Skip to main content

Beppu-Oita Mainichi Marathon Expecting Fast Times on New Course

http://mainichi.jp/area/oita/news/20091113ddlk44050489000c.html

translated by Mika Tokairin and Brett Larner

The office-opening ceremonies for the 59th Beppu-Oita Mainichi Marathon next Feb. 7 took place Nov. 12 at the Oita Civic Track and Field Grounds. Organizing committee assistant director Toshio Hamamoto, the head of the Oita Athletics Association, hung the race organization's sign on the entrance to the Oita Grounds' facilities to signify that next year's race is now open.

The first committee meeting came immediately after the opening ceremony. In his welcoming comments Hamamoto told committee members, "We are making the first major course change in 26 years. We hope the change will attract many talented runners and help them to set fast new times. Please give us your help and support to ensure the success of this event."

The new course starts in front of the Umitamago attraction in Oita and travels north along route 10 before turning back at Kamegawa Bypass in Beppu and heading to a finish at the Oita Civic Track and Field Grounds. Athletes can expect a tailwind for 60% of the course and will be running through the center of Oita city during the second of the race, meaning great crowd support along the roads. The nation's marathoners are eagerly anticipating the new course. For more information, contact the race office at 097-558-1999.

Translator's note: Click here for a map of the new course. The actual roads covered on the new course are almost identical to the old one, but rather than a single out-and-back the new version starts in the middle and breaks it into two sections. It pits runners against the area's famous winds in the first 10 km rather than near halfway as on the old course. The stadium finish has not changed.

Beppu-Oita is rumored to be bringing in a very special guest to help set a fast record on the new course.

Comments

Most-Read This Week

Kariuki Cracks Course Record at 30th Anniversary Ageo City Half Marathon

2017 Kanto Regionals 10000 m and half marathon D2 champion Simon Kariuki (Nihon Yakka Univ.)  overcame windy conditions at the 30th edition of the Ageo City Half Marathon to shave one second off the course record, winning in a PB 1:01:25.

Kariuki and 2017 Kanto Regionals D1 5000 m and 10000 m champ Patrick Mathenge Wambui (Nihon Univ.) took it out in the first km, setting up a fascinating duel between Kanto's top two collegiate men on the track.


Led by Hayato Seki, star runner of this year's Izumo Ekiden champ Tokai University in his half marathon debut, the main body of the Japanese pack gradually relinquished the lead to the Kenyan pair, down 50 seconds by 10 km and continuing to drift back from then. Ageo has typically seen its lead Japanese collegiate men running between high-61 and mid-62, but nobody in the field seemed willing to go ahead of Seki and the runner on his shoulder, 2017 World University Games half marathon gold medalist Kei Katanishi (Komazawa Univ.).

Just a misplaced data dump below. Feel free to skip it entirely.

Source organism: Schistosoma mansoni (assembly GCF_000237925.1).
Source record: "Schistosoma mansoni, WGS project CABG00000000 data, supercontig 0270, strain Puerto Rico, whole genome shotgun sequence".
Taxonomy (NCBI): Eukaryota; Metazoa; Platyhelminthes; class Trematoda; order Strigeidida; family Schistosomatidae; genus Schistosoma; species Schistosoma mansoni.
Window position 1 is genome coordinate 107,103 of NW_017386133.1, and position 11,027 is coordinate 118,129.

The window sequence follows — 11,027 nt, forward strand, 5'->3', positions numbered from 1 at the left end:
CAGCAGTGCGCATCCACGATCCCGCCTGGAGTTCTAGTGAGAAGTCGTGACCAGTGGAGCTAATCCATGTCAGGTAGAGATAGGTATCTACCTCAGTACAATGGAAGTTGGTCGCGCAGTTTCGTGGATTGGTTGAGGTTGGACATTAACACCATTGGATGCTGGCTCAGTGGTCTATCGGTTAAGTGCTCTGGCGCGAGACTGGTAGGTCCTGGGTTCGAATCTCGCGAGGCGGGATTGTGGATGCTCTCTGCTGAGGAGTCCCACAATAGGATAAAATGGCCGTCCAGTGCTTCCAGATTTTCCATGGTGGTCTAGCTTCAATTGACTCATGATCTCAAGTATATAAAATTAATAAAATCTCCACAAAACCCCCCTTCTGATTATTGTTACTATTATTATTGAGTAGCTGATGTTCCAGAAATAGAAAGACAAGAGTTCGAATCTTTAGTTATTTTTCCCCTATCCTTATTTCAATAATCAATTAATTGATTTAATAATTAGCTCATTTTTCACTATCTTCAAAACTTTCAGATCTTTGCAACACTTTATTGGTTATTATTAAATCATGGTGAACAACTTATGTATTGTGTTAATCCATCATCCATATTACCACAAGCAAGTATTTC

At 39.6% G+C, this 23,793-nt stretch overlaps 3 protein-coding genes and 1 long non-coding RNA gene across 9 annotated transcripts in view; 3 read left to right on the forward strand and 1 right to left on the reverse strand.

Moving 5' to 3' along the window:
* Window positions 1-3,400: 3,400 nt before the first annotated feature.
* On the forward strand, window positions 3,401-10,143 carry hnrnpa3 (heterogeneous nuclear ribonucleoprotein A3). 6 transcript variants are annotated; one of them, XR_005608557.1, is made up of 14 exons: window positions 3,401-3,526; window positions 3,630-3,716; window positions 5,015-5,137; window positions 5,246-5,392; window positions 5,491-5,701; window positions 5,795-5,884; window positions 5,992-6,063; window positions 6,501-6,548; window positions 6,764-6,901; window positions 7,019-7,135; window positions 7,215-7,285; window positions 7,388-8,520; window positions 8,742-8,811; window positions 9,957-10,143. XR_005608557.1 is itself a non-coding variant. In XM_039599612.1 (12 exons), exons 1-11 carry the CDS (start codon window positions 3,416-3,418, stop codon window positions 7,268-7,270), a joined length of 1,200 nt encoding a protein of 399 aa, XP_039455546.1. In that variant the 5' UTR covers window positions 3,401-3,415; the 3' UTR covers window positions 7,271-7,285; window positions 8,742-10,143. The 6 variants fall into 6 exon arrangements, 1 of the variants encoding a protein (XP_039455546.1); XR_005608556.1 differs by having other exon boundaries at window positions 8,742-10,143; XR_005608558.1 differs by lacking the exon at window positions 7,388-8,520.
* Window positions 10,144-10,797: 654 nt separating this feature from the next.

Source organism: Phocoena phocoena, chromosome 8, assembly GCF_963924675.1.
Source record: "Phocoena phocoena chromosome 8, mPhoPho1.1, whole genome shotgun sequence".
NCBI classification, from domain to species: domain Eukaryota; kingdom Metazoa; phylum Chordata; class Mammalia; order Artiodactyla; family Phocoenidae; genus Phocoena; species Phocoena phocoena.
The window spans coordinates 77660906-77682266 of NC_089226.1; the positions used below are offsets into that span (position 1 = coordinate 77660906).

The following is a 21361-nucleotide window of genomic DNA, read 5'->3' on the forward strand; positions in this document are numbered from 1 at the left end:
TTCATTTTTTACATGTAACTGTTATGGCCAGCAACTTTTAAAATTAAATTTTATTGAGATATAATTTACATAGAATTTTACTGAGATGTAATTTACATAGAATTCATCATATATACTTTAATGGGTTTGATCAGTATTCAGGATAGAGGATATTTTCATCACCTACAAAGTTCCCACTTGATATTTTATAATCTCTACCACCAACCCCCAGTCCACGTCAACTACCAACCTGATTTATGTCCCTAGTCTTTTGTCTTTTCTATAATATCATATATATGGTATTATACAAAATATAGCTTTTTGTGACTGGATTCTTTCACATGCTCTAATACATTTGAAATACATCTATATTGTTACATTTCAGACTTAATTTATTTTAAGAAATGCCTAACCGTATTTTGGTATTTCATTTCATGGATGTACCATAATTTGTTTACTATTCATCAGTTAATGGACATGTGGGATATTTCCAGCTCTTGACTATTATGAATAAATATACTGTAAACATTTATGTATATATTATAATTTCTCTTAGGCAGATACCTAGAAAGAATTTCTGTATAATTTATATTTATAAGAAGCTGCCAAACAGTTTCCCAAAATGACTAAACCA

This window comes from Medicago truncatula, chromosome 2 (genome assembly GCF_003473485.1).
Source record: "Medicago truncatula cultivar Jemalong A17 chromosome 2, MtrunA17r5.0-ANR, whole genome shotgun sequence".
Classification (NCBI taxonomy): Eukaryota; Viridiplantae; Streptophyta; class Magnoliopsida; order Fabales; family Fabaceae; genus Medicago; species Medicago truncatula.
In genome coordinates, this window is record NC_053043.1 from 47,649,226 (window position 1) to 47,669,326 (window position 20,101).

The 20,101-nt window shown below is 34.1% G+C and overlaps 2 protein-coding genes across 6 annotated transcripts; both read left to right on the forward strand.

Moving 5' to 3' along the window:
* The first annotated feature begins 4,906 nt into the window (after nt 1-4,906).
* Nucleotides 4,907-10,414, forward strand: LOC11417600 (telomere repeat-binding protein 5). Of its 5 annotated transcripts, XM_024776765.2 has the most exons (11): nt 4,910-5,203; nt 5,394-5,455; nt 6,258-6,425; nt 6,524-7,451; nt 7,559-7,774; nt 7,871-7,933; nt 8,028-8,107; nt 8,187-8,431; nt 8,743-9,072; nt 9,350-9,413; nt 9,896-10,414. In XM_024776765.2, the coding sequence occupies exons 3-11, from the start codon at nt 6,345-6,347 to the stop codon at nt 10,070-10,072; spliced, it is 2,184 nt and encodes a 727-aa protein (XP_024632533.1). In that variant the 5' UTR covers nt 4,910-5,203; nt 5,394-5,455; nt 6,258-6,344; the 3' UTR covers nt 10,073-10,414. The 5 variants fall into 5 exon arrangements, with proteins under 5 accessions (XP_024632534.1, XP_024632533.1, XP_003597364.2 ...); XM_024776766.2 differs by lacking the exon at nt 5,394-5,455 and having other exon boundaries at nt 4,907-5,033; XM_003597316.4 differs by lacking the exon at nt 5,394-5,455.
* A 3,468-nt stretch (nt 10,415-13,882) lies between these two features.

Near …

Breaking Down the Best-Ever Japanese Marathon Times By Country

Japanese marathoners these days have the reputation of rarely racing abroad, and of rarely racing well when they do. Back in the day that wasn't true; Japanese marathoners have won all the World Marathon Majors-to-be except New York, and two of the three Japanese men to have run 2:06 and all three women to have run 2:19 did it outside Japan. Whatever the extent to which things did turn inward along the way, the last few years have seen an uptick in Japanese runners going farther afield and running better there than any others before them.

The lists above and below show the fastest times run by Japanese athletes in different countries to 2:20:00 for men and 2:45:00 for women. Japanese men have run sub-2:20 marathons in 37 countries around the world including Japan, with Japanese women having cleared 2:45 in 33 countries including at home. Breaking it down by IAAF label times, more Japanese men have run label standard times abroad, but women have typically performed at a higher label…

Kosimbei, Kwemoi and Shitara Lead Hachioji 10000 m Field

Nestled deep in the misty foothills of the western Tokyo mountains, Hosei University's late November Hachioji Long Distance meet has quietly turned into one of the world's premier track 10000 m, its A-heat never quite dipping under 27 minutes yet but still producing record-setting depth and the two fastest Japanese men's 10000 m in history.
This year's entry list is another monster, with 27:02.59 man Nicholas Kosimbei (Toyota) leading 17 men with recent times under 28 minutes, twelve of them Kenyan, three Japanese and two Ethiopian. Fresh off a 27:22.73 win at last weekend's Nittai University Time Trials, two-time steeplechase junior world champion Jonathan Ndiku (Hitachi Butsuryu) is slated to pace what is scheduled to be a sub-28 race, but with Kosimbei, sub-27:30 men John Maina (Fujitsu) and Rodgers Chumo Kwemoi (Aisan Kogyo) and five others under 27:45 including last year's winnerRonald Kwemoi (Komori Corp.) on the list the front end should go faster. 
Rig…